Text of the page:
Everything changes and nothing stands still. This logic may have been around since the ancient Greeks, but that doesn’t mean a modern team will react well when management says things can’t stay the same. People fear change, and rarely hide their feelings when they sense their routine is under threat. For some, a new approach will represent unwanted upheaval; others may fear for their jobs.
Even when change is clearly designed to improve organisational functions, a business will need someone spearheading the transition, a leader charged with understanding the change, establishing just how it will affect the team, and communicating that information to everyone, to ensure they’re all happy to go on the journey together.
This is the change agent. An effective change agent will ensure the transition to this new road involves a smooth, gentle turn, rather than a panicked skid of screeches, screaming and smoke. As such they can expect to wear many hats: from researcher to trainer and even counsellor. Yet one thing remains constant – their focus is on the people in the business, and how these organisational changes will affect them, their tasks and their interactions.
Making change work
Recent research by the Harvard Business Review identified five key competencies for change management:
- Demonstrating flexibility and resilience
- Recognising growth opportunities
- Striding for results
- Leading courageously
- Gaining buy-in
All qualities you want in your change agent. But you don’t always have to recruit to find the perfect person. They may well be lurking in your team. Here’s a checklist of what to look out for, or to nurture.
An effective change agent will:
Know the benefits the changes will bring. They’ll understand the bigger picture and how the plans for change fit with the company’s past – while also having the patience to play the long game.
Stay in touch with the human side of change. Even changes to the office stationery supply can cause issues to bubble up, and reactions only become more potent as the stakes get higher. Change agents must remain visible and listen to their team all the time, remaining sensitive to their needs in order to get the most from all the different characters in the room.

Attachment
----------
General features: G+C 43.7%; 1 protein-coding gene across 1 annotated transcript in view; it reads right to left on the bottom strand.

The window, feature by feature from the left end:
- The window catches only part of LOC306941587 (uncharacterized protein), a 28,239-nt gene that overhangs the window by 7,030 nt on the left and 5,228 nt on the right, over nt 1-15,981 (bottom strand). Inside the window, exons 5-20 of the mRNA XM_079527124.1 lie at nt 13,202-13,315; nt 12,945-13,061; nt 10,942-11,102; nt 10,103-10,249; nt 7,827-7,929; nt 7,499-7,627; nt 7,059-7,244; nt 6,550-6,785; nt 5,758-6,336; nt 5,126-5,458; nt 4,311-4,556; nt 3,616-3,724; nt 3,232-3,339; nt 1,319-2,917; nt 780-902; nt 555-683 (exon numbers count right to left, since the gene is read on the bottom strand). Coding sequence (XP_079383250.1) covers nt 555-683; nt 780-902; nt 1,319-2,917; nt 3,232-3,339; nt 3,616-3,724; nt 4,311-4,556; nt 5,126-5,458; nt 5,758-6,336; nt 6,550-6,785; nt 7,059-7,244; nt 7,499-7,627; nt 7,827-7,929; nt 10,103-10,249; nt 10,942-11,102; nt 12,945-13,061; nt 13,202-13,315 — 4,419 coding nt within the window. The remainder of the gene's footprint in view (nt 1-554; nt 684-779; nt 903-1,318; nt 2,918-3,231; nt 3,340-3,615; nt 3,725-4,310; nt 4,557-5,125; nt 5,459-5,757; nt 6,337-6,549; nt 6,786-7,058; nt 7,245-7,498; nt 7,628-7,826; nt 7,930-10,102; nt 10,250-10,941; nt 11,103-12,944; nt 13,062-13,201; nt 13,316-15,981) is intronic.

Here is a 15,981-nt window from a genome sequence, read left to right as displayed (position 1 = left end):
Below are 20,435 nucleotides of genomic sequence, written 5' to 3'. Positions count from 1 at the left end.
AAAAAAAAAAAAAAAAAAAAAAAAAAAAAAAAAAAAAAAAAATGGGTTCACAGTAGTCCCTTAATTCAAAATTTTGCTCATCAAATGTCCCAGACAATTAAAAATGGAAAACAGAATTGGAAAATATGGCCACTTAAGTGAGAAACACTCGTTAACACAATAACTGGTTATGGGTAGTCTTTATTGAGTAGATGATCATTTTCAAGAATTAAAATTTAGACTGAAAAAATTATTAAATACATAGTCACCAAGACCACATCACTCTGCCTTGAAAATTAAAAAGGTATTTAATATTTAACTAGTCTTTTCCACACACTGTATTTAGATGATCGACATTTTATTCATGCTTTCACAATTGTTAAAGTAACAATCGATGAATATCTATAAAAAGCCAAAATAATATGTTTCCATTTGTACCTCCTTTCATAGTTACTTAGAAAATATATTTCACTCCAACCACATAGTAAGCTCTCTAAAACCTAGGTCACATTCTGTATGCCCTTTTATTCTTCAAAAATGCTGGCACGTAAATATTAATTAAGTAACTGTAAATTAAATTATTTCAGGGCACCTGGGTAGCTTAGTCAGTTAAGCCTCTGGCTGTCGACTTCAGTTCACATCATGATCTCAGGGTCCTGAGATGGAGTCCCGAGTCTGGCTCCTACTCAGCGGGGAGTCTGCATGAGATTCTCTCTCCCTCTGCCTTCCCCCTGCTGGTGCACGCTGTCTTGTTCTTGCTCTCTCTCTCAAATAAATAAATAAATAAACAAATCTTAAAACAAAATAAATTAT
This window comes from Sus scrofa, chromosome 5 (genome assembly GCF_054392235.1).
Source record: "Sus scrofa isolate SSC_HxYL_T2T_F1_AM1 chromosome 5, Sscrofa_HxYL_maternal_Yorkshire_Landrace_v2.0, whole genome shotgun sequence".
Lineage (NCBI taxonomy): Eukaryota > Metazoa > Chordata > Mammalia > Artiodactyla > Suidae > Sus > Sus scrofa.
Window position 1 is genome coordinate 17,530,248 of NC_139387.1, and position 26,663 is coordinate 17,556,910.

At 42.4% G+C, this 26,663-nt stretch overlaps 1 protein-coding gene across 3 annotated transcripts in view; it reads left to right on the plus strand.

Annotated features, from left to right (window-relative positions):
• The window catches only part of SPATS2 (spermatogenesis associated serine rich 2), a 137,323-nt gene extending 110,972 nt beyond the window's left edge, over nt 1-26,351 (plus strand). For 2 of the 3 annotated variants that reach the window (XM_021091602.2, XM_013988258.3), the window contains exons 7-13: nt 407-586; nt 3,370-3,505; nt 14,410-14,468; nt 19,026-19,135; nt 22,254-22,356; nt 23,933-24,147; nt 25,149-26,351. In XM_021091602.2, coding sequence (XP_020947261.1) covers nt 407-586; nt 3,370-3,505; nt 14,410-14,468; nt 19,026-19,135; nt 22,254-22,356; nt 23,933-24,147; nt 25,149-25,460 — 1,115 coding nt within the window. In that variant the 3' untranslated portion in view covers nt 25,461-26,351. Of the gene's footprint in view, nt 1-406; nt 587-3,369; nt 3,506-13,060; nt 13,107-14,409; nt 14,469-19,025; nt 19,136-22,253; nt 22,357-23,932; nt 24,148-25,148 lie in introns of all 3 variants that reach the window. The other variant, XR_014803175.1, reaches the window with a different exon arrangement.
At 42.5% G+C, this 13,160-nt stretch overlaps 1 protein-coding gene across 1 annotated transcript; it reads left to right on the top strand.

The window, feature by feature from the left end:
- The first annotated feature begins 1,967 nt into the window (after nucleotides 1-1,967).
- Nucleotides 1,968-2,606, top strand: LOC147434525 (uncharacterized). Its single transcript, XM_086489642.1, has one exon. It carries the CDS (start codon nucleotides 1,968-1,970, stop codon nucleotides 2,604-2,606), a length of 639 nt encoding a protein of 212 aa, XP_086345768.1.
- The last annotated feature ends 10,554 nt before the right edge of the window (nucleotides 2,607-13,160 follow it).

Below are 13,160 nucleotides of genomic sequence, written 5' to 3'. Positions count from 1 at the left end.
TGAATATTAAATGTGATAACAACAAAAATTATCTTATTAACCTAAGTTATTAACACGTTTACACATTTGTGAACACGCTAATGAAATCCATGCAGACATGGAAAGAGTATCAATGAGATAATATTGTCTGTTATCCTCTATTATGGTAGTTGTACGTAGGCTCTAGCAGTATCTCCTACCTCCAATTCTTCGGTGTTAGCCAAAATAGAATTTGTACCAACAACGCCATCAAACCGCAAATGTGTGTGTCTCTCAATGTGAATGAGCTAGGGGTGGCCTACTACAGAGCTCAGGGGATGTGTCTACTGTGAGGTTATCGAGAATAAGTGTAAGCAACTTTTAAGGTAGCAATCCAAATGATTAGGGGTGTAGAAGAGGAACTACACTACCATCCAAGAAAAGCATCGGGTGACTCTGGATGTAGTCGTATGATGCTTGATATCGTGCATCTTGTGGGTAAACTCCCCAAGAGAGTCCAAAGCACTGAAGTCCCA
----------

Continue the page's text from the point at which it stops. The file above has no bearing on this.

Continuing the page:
Balance this emotional intelligence with a relentless focus on the bottom line. If they care too much about what everyone thinks, nothing will ever get done. Change agents have to use their authority if financial performance isn’t to suffer. So while they’ll take in people’s attitudes and emotions, they’ll still focus on concrete results.
Embody the change. They’ll know their terrain well and won’t wait for permission – they’ll take a risk and expect it to pay off. And above all they’ll show that they’re in it as much as anyone else by walking the talk.
Open up the process. As well as having one eye on the results, the change agent will also understand how to get there: brainstorming with the rest of the team and being open to incorporating their knowledge. They should be a catalyst for change, rather than shouldering the burden. Once that ball is in the air, make sure it’s being passed around among everyone.
Remember what’s great about the business already. Business is all about stability, so the old ways shouldn’t be abandoned entirely for the allure of the new. The change agent must manage continuity, valuing stability in the face of all this other change.